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Congress Paves Way For Tax Legislation By Passing Budget Resolution

President Trump participates in a meeting with members of the House Ways and Means Committee, including committee Chairman Kevin Brady, R-Texas, in September.
Alex Wong
Getty Images
President Trump participates in a meeting with members of the House Ways and Means Committee, including committee Chairman Kevin Brady, R-Texas, in September.

Updated at 1:45 p.m. ET

Congress has approved a joint budget resolution, a critical step to paving the way for major tax legislation later this year.

The Senate-approved resolution passed the House narrowly on Thursday, 216-212, with 20 Republicans voting no and House Speaker Paul Ryan, R-Wis., even having to cast a rare vote to help ensure its passage.

The budget does not have the force of law and does not need President Trump's signature. But it does formally authorize a process that will allow Republicans to write a tax bill that needs only 50 votes to pass the Senate, circumventing the threat of a filibuster from Democrats since Republicans hold 52 seats.

Republicans plan to release their tax bill next Wednesday, with a stated goal of passing it by the end of the year. After many legislative setbacks this year, including failure to deliver on their long-held promise to repeal and replace the Affordable Care Act, Trump and Republicans are hungry for a signature legislative victory ahead of the 2018 midterms.

But this close vote and defections from GOP members show just how difficult that process will be. When the Senate voted last week on the budget blueprint, Rand Paul, R-Ky., was the lone Republican dissenter, citing concerns that it allows for tax legislation that adds up to $1.5 trillion to the deficit.

The specifics of the tax plan won't be known until it is unveiled next week, but the White House has pledged the average American family could see $4,000 in tax relief — a dubious claim.

And some of the Republicans who voted against the blueprint on Thursday cited worries that any tax overhaul could put current deductions for state and local taxes in jeopardy. Those were mainly members from states like New York and New Jersey, where taxpayers tend to benefit more from being able to deduct relatively high state income taxes.

Rep. Peter King, R-N.Y., called out White House budget director Mick Mulvaney on Twitter for promoting the elimination of that deduction: "NY & NJ subsidize rest of USA. Show some fairness Mick!"

Trump has tried to block sharp limits on deductions for 401(k) contributions, which are tax-deferred up to $18,000. But House Ways and Means Committee Chairman Kevin Brady, who oversees the tax writing process, hasn't made the same promise as he negotiates ways to reduce the impact on the deficit of tax rate cuts for corporations and individuals.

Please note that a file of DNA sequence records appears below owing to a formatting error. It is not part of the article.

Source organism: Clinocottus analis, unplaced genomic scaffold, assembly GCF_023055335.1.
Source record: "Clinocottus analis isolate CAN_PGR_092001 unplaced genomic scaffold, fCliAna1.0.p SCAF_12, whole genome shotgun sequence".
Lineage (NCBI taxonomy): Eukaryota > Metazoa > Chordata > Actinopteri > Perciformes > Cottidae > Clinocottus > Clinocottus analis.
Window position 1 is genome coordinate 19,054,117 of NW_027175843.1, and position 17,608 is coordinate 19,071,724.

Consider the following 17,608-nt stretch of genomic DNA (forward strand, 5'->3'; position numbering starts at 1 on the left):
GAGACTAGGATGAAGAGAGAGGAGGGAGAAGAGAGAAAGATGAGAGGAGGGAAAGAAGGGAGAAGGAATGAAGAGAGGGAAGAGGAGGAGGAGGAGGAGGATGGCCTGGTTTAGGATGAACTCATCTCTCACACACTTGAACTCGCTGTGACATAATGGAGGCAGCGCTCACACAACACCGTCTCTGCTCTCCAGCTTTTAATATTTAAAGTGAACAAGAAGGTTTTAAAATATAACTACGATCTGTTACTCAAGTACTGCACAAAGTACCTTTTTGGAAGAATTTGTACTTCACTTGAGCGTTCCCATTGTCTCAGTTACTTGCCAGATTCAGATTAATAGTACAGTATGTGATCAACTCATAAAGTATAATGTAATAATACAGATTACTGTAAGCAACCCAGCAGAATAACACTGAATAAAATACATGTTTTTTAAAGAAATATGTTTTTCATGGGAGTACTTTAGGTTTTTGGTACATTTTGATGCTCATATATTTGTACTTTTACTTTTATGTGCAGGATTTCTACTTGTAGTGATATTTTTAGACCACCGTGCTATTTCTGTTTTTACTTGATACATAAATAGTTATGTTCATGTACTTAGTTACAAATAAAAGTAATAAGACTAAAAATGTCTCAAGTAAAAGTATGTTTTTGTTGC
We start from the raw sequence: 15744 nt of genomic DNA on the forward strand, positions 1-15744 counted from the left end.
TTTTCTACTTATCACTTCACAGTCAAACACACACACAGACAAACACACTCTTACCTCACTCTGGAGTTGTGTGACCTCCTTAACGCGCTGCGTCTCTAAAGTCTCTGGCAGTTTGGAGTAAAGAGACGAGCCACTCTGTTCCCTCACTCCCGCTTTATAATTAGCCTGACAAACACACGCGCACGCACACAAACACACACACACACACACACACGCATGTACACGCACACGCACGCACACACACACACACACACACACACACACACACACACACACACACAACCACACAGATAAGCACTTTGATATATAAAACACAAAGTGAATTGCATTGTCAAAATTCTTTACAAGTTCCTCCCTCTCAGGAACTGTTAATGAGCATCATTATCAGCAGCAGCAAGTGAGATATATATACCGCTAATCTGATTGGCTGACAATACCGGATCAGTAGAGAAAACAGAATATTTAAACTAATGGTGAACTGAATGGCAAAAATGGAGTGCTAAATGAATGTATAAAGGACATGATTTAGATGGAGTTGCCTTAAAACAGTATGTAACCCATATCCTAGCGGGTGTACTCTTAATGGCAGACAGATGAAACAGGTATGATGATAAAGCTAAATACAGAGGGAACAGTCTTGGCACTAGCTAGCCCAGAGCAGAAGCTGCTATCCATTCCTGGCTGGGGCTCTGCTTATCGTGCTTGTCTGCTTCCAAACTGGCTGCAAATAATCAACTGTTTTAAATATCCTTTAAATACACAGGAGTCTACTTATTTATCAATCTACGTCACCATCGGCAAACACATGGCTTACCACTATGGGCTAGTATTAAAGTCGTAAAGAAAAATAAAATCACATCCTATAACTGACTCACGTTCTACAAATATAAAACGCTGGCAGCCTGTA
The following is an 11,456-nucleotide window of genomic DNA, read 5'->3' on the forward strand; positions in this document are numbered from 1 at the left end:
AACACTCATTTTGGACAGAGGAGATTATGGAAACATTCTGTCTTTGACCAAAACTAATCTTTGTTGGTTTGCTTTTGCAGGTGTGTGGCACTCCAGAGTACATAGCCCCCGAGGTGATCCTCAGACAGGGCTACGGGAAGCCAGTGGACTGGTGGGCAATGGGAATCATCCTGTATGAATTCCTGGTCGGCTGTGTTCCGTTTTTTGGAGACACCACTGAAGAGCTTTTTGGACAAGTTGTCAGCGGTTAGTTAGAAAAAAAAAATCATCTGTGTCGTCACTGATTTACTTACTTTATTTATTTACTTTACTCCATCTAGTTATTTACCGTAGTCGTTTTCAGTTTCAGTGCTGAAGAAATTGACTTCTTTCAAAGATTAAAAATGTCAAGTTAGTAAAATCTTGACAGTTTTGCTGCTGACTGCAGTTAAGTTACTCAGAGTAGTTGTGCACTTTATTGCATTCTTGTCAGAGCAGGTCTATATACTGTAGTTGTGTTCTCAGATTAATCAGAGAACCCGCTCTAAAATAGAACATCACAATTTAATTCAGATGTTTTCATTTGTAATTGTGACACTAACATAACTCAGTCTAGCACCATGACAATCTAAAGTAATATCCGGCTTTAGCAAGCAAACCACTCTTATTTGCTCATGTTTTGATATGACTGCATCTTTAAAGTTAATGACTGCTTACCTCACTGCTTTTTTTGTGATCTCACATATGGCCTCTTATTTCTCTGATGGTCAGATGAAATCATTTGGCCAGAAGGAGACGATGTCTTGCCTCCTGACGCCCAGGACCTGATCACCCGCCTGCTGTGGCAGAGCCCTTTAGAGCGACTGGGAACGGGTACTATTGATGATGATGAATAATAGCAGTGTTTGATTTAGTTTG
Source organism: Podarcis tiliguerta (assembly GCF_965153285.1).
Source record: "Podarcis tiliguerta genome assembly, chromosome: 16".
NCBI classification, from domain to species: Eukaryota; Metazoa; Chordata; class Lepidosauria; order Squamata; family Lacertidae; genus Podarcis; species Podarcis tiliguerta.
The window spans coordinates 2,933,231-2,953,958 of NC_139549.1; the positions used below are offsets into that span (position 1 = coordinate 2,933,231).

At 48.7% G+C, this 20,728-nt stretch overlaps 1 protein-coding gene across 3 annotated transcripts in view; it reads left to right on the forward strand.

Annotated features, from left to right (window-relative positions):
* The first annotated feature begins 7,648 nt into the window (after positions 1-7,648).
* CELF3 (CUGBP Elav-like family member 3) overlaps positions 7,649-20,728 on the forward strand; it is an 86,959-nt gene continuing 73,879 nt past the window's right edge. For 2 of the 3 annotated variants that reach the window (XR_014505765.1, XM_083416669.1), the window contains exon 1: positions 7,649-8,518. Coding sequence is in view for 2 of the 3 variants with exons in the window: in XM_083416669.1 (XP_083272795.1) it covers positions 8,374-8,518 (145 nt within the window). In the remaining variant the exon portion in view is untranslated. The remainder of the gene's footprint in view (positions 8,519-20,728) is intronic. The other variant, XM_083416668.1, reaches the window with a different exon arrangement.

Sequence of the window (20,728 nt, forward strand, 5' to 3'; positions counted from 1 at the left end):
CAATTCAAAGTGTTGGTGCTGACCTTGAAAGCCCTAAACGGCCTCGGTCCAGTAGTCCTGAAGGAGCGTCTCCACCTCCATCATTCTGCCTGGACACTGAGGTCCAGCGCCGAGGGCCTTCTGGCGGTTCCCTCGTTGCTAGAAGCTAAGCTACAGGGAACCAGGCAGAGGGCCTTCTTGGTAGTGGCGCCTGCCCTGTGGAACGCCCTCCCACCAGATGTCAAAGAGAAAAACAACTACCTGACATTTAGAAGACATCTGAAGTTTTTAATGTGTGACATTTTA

Speaking after the vote, Ryan said, "This budget that we just passed in the House today brings us one step closer to historic tax reform. That means more jobs, fairer taxes and bigger paychecks for Americans."

Asked about the risk of Trump upending next week's rollout with a casual tweet, Ryan told reporters, "He's going to be in Asia, No. 1 — no, I'm just kidding." The president leaves Friday for a multination trip through East Asia.

"By passing this budget today, House Republicans just provided the legislative runway for pro-growth tax reform," Brady said. "Our successful vote will allow us to move forward quickly on delivering the first overhaul of America's tax code in more than three decades."

Senate Majority Leader Mitch McConnell, R-Ky., added, "This is a comprehensive, fiscally responsible budget that will help put the federal government on a path to balance. It went through committee and includes provisions from both chambers."

No Democrats voted for the budget resolution, and Democratic National Committee Chairman Tom Perez called the vote "great for members of Mar-a-Lago, but it's a raw deal for Main Street. It's just a way to fast-track a massive tax giveaway to wealthy corporations and the top 1 percent at the expense of hardworking families, and it guts funding for critical education and health care programs, including more than a trillion dollars from Medicare and Medicaid."

Copyright 2021 NPR. To see more, visit https://www.npr.org.

Corrected: October 27, 2017 at 12:00 AM EDT
An earlier version of this story incorrectly said the House passed the budget on Tuesday. The joint resolution was passed Thursday morning.
Jessica Taylor is a political reporter with NPR based in Washington, DC, covering elections and breaking news out of the White House and Congress. Her reporting can be heard and seen on a variety of NPR platforms, from on air to online. For more than a decade, she has reported on and analyzed House and Senate elections and is a contributing author to the 2020 edition of The Almanac of American Politics and is a senior contributor to The Cook Political Report.
Susan Davis is a congressional correspondent for NPR and a co-host of the NPR Politics Podcast. She has covered Congress, elections, and national politics since 2002 for publications including USA TODAY, The Wall Street Journal, National Journal and Roll Call. She appears regularly on television and radio outlets to discuss congressional and national politics, and she is a contributor on PBS's Washington Week with Robert Costa. She is a graduate of American University in Washington, D.C., and a Philadelphia native.
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